About this blog

Andrew Locke and Bob Sullivan

From Sept. 22-27, the posts in this blog about Rita's evacuation and devastation were reported and photographed by Bob Sullivan and Andrew Locke. Sullivan, 37, is MSNBC.com's technology and consumer fraud reporter. Locke, 34, in charge of MSNBC.com's editorial strategy, was on his second hurricane blog tour.

David Friedman and Miguel Llanos

From Sept. 18-22, the posts in this blog, examining Katrina's impact on the environment, were reported and photographed by Miguel Llanos and David Friedman. Llanos, 45, is MSNBC.com's environmental reporter. Photojournalist Friedman, 35, is a multimedia producer at MSNBC.com.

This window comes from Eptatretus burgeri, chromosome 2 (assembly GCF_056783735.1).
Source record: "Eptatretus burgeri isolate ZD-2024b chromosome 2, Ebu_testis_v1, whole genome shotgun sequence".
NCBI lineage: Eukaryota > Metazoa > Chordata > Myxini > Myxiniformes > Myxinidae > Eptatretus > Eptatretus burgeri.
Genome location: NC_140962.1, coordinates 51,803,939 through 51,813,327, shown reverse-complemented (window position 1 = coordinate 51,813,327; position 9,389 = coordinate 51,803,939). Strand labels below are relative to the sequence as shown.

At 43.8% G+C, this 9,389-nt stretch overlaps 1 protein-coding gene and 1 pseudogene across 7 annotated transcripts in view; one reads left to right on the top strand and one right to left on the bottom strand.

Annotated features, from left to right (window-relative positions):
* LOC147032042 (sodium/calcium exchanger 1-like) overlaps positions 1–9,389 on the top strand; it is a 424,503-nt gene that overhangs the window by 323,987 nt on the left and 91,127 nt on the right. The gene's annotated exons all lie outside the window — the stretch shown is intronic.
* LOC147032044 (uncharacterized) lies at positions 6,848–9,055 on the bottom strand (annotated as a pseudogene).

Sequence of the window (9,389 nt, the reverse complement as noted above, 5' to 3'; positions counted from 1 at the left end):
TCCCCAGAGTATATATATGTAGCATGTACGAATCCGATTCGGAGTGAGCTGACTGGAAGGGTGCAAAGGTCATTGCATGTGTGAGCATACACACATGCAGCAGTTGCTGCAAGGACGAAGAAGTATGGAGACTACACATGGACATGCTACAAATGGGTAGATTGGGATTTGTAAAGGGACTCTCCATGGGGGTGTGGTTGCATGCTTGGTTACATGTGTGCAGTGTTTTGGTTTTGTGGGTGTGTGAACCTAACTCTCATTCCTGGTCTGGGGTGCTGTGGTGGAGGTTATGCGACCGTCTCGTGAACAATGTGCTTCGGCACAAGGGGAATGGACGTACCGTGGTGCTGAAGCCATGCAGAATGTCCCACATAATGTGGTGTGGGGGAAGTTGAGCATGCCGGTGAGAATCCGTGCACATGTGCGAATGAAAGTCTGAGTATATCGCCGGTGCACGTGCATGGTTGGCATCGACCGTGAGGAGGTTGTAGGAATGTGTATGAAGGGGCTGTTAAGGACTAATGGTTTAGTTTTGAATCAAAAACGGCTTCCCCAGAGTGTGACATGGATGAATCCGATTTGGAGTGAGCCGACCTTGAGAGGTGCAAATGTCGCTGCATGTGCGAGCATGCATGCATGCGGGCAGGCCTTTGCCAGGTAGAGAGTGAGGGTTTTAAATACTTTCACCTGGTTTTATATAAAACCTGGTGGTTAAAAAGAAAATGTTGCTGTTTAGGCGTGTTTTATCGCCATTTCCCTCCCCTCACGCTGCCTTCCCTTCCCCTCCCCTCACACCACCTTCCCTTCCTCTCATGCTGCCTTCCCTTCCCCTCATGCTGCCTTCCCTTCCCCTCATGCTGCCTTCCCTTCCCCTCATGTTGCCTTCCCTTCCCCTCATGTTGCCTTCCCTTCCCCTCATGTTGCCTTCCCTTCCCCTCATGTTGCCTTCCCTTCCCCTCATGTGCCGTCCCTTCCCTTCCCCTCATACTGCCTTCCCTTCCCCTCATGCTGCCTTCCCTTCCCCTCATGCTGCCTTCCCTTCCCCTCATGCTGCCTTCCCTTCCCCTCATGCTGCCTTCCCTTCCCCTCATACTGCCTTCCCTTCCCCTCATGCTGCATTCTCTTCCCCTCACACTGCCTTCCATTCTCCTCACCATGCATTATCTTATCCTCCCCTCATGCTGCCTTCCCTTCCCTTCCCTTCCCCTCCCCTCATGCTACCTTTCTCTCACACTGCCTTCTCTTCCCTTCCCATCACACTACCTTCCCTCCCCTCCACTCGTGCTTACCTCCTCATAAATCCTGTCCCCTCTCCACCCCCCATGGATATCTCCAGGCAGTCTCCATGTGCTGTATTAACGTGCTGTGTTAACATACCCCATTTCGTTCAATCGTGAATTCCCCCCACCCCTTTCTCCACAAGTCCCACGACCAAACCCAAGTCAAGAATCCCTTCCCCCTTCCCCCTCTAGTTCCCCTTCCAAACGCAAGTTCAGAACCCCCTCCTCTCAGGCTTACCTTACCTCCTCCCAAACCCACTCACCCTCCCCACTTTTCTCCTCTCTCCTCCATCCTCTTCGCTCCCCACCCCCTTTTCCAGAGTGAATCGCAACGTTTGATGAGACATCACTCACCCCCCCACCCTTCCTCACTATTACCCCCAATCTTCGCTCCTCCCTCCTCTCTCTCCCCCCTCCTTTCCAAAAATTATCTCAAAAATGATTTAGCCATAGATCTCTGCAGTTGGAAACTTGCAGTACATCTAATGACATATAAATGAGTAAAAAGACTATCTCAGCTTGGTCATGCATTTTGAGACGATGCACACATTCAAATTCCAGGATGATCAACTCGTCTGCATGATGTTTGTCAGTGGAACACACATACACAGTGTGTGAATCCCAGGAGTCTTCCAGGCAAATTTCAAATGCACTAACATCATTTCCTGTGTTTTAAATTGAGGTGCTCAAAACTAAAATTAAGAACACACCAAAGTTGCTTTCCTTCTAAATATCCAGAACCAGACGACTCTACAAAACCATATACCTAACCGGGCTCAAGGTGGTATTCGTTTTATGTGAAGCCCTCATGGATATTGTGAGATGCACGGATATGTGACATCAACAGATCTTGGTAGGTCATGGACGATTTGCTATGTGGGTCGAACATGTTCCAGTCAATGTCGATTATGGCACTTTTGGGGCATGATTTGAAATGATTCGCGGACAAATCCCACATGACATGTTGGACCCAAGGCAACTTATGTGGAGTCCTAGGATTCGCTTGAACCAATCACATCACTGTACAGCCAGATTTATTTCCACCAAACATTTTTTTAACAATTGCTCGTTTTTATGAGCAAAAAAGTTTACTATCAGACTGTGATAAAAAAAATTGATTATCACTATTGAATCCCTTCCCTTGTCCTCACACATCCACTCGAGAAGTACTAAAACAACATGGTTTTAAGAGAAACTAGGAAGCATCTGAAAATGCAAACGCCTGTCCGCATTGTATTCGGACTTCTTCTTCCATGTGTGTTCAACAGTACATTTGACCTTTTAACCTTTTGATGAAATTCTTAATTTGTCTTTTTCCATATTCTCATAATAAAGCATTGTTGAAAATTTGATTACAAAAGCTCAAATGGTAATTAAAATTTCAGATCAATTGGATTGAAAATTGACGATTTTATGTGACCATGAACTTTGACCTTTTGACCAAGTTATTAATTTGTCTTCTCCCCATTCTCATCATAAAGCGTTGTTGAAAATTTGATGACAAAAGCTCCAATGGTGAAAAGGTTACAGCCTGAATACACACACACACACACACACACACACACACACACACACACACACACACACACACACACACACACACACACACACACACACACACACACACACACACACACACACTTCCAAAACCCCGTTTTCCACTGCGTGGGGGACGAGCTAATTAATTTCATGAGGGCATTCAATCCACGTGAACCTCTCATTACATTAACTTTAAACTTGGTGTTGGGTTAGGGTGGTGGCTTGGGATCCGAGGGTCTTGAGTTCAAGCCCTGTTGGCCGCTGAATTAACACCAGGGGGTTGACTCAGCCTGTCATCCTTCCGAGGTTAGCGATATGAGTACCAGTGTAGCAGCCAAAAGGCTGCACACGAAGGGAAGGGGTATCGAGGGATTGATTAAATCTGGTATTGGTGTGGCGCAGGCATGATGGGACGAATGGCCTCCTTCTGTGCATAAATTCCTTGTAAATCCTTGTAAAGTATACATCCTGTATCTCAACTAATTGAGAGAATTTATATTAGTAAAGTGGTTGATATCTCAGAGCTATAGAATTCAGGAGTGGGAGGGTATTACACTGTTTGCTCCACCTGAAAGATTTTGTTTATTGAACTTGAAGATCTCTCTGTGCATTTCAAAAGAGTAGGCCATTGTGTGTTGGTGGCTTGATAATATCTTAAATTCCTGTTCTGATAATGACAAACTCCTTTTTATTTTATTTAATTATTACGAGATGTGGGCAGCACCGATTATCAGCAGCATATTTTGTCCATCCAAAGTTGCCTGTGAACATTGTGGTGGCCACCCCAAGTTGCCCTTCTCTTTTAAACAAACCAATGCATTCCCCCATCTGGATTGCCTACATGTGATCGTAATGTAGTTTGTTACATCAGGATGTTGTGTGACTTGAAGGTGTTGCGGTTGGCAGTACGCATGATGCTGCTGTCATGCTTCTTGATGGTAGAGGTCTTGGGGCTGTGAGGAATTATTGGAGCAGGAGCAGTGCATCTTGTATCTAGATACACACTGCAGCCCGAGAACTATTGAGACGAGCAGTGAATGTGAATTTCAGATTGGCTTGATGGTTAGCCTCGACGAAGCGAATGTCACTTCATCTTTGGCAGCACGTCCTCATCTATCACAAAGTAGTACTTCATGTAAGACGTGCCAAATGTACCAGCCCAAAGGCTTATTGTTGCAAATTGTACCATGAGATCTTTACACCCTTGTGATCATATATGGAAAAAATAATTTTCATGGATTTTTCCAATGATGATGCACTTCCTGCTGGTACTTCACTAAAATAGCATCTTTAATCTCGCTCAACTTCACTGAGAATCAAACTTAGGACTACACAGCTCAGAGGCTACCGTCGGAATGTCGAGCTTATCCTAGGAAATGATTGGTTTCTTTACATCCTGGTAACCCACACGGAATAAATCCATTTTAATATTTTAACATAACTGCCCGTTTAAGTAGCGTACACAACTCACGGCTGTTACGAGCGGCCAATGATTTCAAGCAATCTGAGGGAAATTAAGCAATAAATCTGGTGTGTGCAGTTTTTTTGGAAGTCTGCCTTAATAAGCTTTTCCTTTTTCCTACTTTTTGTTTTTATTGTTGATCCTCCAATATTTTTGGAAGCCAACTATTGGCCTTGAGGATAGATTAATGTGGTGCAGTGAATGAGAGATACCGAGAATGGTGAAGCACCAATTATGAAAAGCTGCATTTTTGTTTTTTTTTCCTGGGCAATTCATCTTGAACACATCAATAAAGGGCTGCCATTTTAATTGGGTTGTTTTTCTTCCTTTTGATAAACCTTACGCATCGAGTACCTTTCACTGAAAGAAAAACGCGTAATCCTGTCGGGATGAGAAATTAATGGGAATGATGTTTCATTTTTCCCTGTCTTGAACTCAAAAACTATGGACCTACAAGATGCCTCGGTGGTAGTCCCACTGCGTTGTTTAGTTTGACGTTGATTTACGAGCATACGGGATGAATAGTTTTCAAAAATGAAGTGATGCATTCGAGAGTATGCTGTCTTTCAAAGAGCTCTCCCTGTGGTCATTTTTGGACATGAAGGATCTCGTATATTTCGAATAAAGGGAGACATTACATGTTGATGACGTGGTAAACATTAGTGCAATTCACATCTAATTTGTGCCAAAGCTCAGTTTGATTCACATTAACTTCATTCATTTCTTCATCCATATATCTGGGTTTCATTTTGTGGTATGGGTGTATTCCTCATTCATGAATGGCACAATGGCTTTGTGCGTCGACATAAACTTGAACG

Kari Huus and Jim Seida

From Sept. 10-16, the posts in this blog were reported and photographed by Kari Huus and Jim Seida. Huus, 43, has been a journalist for 20 years and a reporter with MSNBC.com since 1996. Seida, 39, has been a media editor with the Web site since 1996.

Mike Brunker and Andrew Locke mugshot

From Sept. 2-9, the posts in this blog were reported and photographed by Mike Brunker, left, and Andrew Locke. A journalist for 25 years, Brunker, 49, is MSNBC.com's West Coast news editor. Locke, 34, has been a journalist for 17 years and is currently in charge of MSNBC.com's editorial media strategy.

How you can help

How to help the victims of Hurricane Rita

How to help the victims of Hurricane Katrina


Posted: Wednesday, September 28 at 02:15 pm CT by Bob Sullivan